I will not tolerate that the weak shall suffer injustices brought
upon them by the mighty. What is just pleases me.... You, my
subjects, must not assume what the powerful undertake as sublime.
What the common man achieves is much more extraordinary.
Great (522-486 B.C.)
With such a
philosophy, shaped by the teachings of Zarathushtra, Cyrus the Great
founded the Persian Empire and Darius the Great immortalized it.
Persepolis was the spiritual center of
the first world power in recorded history. The air of tolerance,
leniency and dignity of mankind are manifest in the artistic
symbolism of the Persepolitan architecture. In 520 B.C., Darius,
aware of the moral responsibilities of the state over which he
reigned, called upon architects and artisans from every corner of
his vast kingdom – from Libya and Egypt to India, from the Danube to
the Indus, from the Caucasus Mountains to the Asiatic Steppes and
from the Aral Sea to the Persian Gulf – to work together with
Persian architects to create something never before seen, yet
palace, a unique world heritage, was set on fire by the order of
Alexander the accursed of Macedonia in 330 B.C. when he defeated the
last Achaemenian king, Darius III. Rampaging through the Persian
empire he would leave a trail of death and destruction on a scale
not seen before.
Ruins of that
magnificent palace have endured for the past 23 centuries and give
the visitor a sense of the greatness of the palace.
reconstruction of the palace, made possible through latest computer
simulation based on historical records of the palace gives the
viewer a truer sense of the grandeur of the palace
shown below were produced in late 20th century in
The goal of this
endeavor was to bring Persepolis back to life - not only to show the
complexities of its urban design but also to illuminate the wealth
of details to a wide spectrum of both professionals and interested
laymen alike. Our work has integrated with exactitude all existing
and substantiated knowledge of Persepolis.
It is already
possible through this virtual reconstruction to step back into the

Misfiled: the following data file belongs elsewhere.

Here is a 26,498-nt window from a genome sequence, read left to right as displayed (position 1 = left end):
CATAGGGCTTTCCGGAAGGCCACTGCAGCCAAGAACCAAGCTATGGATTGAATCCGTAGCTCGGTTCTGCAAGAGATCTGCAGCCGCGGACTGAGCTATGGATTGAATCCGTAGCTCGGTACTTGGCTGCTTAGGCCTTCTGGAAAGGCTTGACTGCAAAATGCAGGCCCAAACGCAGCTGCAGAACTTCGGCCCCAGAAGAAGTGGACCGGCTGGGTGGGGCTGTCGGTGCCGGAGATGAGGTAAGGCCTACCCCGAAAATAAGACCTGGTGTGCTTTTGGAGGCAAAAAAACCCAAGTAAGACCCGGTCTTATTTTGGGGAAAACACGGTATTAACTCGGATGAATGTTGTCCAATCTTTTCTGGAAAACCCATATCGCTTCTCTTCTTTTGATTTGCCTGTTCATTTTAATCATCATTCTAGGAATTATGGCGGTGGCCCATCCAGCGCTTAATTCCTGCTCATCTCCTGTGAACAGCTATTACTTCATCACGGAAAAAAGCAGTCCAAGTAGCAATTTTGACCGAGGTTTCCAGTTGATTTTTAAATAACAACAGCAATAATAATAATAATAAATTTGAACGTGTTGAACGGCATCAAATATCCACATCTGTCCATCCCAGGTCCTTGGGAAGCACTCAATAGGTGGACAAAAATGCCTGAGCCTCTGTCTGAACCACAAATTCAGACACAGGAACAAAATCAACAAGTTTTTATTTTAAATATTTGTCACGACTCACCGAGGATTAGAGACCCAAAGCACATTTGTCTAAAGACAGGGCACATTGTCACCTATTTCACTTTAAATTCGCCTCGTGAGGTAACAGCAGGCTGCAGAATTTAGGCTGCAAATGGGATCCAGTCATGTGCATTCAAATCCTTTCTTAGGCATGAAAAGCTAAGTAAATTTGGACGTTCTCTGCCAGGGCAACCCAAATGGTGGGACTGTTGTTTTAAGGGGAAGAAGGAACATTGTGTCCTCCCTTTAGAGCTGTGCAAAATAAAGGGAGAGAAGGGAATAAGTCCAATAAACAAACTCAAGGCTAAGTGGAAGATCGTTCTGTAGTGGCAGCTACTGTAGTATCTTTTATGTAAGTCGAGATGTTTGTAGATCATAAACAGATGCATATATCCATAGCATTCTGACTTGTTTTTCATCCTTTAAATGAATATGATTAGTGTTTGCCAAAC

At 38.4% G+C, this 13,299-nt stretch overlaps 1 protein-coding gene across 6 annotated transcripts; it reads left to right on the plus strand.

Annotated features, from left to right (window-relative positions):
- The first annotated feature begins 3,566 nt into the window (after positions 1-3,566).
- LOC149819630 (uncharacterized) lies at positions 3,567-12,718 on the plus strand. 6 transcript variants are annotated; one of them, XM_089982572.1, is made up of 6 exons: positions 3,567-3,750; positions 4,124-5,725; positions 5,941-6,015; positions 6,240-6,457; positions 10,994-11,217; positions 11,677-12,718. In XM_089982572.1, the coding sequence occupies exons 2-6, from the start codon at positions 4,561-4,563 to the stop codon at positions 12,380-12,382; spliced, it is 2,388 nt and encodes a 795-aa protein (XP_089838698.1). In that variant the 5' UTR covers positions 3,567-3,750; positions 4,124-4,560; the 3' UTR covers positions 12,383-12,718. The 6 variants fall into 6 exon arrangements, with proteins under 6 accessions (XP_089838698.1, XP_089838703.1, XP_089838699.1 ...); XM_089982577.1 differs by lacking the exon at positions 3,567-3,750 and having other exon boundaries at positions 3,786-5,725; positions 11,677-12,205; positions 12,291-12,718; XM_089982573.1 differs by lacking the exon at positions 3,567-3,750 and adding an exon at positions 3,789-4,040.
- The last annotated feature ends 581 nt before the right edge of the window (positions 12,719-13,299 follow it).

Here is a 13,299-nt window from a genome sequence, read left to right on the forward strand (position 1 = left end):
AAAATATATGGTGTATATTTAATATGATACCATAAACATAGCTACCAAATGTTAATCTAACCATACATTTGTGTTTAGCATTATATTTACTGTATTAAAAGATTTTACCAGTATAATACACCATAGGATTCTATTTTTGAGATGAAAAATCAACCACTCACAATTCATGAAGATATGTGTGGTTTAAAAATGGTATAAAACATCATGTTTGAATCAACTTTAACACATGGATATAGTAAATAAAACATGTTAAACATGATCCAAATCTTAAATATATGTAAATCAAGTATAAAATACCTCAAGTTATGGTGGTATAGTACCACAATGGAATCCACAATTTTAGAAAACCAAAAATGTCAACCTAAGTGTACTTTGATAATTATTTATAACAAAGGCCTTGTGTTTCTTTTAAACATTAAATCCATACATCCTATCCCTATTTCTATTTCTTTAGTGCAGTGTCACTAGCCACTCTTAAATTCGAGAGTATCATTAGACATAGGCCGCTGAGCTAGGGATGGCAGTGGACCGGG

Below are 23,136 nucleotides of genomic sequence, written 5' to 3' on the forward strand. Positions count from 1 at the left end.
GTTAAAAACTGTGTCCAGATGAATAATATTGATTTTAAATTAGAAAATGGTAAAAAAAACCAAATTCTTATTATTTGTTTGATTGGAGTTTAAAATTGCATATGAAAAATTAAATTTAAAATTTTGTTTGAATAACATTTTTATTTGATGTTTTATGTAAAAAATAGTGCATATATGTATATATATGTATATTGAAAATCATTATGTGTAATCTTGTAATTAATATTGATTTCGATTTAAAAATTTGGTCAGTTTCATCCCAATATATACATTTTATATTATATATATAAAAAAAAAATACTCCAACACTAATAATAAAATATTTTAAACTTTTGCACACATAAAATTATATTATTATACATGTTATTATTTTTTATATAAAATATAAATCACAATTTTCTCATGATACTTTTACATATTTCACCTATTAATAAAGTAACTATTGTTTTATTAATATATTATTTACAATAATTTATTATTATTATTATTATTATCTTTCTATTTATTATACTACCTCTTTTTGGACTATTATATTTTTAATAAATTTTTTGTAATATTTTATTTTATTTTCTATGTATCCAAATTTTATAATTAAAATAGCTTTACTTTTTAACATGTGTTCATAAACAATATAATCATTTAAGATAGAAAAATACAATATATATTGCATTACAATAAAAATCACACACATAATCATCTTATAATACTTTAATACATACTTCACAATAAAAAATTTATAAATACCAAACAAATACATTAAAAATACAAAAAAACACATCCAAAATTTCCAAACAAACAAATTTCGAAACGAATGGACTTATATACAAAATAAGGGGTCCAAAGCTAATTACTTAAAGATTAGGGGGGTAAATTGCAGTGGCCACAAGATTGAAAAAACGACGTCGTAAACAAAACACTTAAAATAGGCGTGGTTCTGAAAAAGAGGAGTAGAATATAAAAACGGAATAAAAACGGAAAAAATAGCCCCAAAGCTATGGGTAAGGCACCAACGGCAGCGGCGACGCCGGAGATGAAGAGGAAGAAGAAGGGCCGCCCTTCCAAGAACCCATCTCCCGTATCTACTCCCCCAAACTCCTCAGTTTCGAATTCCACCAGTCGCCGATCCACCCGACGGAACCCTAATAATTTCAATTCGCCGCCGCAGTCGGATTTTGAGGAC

Persian Empire of the sixth century B.C. and visit the great
terrace, the monumental buildings, the palatial residences, the
public squares and the private gardens from every angle and
perspective. Every corner and angle of such sites can be created
from the viewpoint of the people who lived then.
reconstruct these complex structures in their entirety including the
vast richness of detail is an undertaking that will require a great
deal of time to accomplish. The specific buildings can only
gradually be created and the great terrace will be built step by
step. What we at this point in time are presenting to you represents
only the preliminary fruits of our labor and will be both
qualitatively and quantitatively further developed - the results of
which can be monitored through our updates.
In order to move
at a faster pace with the reconstruction of Persepolis and its
introduction to the general public, we are looking to form
partnerships with other organizations that share our enthusiasm and
want to invest in this project to accelerate it or in other projects
and in addition produce educational DVDs, books, and other
merchandise to promote our great culture and heritage. We believe
such a project would also give rise to other opportunities not only
financially, but also socially and politically.
We believe more
needs to be done with respect to introducing and teaching the
culture and history of Iranzamin to the world, especially Iranian
children raised in various cultures and religions, as well as
Zoroastrian children of all nationalities.
information about this project and the principals involved,[ii]
Posted on vohuman.org on January 18, 2005.
[ii] The author
acknowledges the support of Wolfgang Gambke and Sheda Vasseghi.